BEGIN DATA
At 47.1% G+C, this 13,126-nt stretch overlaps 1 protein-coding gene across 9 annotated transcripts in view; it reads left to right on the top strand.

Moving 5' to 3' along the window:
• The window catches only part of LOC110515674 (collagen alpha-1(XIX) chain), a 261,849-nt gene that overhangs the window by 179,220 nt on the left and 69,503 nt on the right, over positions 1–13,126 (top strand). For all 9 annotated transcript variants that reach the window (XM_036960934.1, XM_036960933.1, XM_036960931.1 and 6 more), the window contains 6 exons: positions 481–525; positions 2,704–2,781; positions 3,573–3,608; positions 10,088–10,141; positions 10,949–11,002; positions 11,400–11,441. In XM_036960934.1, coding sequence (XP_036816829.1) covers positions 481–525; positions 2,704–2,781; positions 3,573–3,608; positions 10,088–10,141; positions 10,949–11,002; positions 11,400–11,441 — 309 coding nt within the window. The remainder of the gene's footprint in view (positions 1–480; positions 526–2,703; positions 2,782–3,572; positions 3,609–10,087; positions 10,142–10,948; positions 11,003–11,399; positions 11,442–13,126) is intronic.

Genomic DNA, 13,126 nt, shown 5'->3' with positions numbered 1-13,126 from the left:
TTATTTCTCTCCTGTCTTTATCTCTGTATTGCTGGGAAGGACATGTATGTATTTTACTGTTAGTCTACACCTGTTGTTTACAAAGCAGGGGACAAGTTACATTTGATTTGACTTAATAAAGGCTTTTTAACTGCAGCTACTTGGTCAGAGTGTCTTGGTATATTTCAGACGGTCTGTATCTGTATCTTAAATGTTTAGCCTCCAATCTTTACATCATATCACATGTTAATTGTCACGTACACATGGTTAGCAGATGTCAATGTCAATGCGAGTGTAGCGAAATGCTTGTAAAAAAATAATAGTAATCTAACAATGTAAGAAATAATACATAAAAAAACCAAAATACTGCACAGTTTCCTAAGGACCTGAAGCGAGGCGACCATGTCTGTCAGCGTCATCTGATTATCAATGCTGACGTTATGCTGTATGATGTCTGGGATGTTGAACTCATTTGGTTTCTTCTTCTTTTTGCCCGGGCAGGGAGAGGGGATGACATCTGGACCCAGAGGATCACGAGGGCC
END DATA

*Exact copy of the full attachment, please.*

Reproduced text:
At 47.1% G+C, this 13,126-nt stretch overlaps 1 protein-coding gene across 9 annotated transcripts in view; it reads left to right on the top strand.

Moving 5' to 3' along the window:
• The window catches only part of LOC110515674 (collagen alpha-1(XIX) chain), a 261,849-nt gene that overhangs the window by 179,220 nt on the left and 69,503 nt on the right, over positions 1–13,126 (top strand). For all 9 annotated transcript variants that reach the window (XM_036960934.1, XM_036960933.1, XM_036960931.1 and 6 more), the window contains 6 exons: positions 481–525; positions 2,704–2,781; positions 3,573–3,608; positions 10,088–10,141; positions 10,949–11,002; positions 11,400–11,441. In XM_036960934.1, coding sequence (XP_036816829.1) covers positions 481–525; positions 2,704–2,781; positions 3,573–3,608; positions 10,088–10,141; positions 10,949–11,002; positions 11,400–11,441 — 309 coding nt within the window. The remainder of the gene's footprint in view (positions 1–480; positions 526–2,703; positions 2,782–3,572; positions 3,609–10,087; positions 10,142–10,948; positions 11,003–11,399; positions 11,442–13,126) is intronic.

Genomic DNA, 13,126 nt, shown 5'->3' with positions numbered 1-13,126 from the left:
TTATTTCTCTCCTGTCTTTATCTCTGTATTGCTGGGAAGGACATGTATGTATTTTACTGTTAGTCTACACCTGTTGTTTACAAAGCAGGGGACAAGTTACATTTGATTTGACTTAATAAAGGCTTTTTAACTGCAGCTACTTGGTCAGAGTGTCTTGGTATATTTCAGACGGTCTGTATCTGTATCTTAAATGTTTAGCCTCCAATCTTTACATCATATCACATGTTAATTGTCACGTACACATGGTTAGCAGATGTCAATGTCAATGCGAGTGTAGCGAAATGCTTGTAAAAAAATAATAGTAATCTAACAATGTAAGAAATAATACATAAAAAAACCAAAATACTGCACAGTTTCCTAAGGACCTGAAGCGAGGCGACCATGTCTGTCAGCGTCATCTGATTATCAATGCTGACGTTATGCTGTATGATGTCTGGGATGTTGAACTCATTTGGTTTCTTCTTCTTTTTGCCCGGGCAGGGAGAGGGGATGACATCTGGACCCAGAGGATCACGAGGGCC